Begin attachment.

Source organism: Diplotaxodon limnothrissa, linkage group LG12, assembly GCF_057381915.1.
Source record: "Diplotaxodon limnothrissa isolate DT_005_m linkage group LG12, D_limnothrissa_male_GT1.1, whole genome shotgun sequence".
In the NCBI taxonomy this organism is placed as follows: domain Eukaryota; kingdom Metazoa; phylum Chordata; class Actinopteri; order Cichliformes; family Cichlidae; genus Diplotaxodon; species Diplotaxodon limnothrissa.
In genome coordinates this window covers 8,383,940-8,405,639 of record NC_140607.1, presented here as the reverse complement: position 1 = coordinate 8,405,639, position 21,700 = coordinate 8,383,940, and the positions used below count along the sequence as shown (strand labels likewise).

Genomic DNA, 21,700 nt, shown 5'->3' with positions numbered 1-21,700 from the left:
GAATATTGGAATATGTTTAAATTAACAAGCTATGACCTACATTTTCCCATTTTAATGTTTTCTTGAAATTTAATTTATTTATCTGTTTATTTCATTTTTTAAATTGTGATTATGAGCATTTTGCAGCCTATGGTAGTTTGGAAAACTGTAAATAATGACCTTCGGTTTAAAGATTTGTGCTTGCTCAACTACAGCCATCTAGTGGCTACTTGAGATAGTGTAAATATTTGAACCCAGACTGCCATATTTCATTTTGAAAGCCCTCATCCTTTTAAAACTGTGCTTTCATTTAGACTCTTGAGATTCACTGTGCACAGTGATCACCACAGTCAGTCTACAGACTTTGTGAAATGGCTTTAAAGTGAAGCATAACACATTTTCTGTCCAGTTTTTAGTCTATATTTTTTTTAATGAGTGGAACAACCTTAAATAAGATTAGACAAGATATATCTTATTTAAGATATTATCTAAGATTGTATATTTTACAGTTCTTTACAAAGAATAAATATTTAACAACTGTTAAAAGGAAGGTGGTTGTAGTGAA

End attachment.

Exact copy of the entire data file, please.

Source organism: Diplotaxodon limnothrissa, linkage group LG12, assembly GCF_057381915.1.
Source record: "Diplotaxodon limnothrissa isolate DT_005_m linkage group LG12, D_limnothrissa_male_GT1.1, whole genome shotgun sequence".
In the NCBI taxonomy this organism is placed as follows: domain Eukaryota; kingdom Metazoa; phylum Chordata; class Actinopteri; order Cichliformes; family Cichlidae; genus Diplotaxodon; species Diplotaxodon limnothrissa.
In genome coordinates this window covers 8,383,940-8,405,639 of record NC_140607.1, presented here as the reverse complement: position 1 = coordinate 8,405,639, position 21,700 = coordinate 8,383,940, and the positions used below count along the sequence as shown (strand labels likewise).

Genomic DNA, 21,700 nt, shown 5'->3' with positions numbered 1-21,700 from the left:
GAATATTGGAATATGTTTAAATTAACAAGCTATGACCTACATTTTCCCATTTTAATGTTTTCTTGAAATTTAATTTATTTATCTGTTTATTTCATTTTTTAAATTGTGATTATGAGCATTTTGCAGCCTATGGTAGTTTGGAAAACTGTAAATAATGACCTTCGGTTTAAAGATTTGTGCTTGCTCAACTACAGCCATCTAGTGGCTACTTGAGATAGTGTAAATATTTGAACCCAGACTGCCATATTTCATTTTGAAAGCCCTCATCCTTTTAAAACTGTGCTTTCATTTAGACTCTTGAGATTCACTGTGCACAGTGATCACCACAGTCAGTCTACAGACTTTGTGAAATGGCTTTAAAGTGAAGCATAACACATTTTCTGTCCAGTTTTTAGTCTATATTTTTTTTAATGAGTGGAACAACCTTAAATAAGATTAGACAAGATATATCTTATTTAAGATATTATCTAAGATTGTATATTTTACAGTTCTTTACAAAGAATAAATATTTAACAACTGTTAAAAGGAAGGTGGTTGTAGTGAA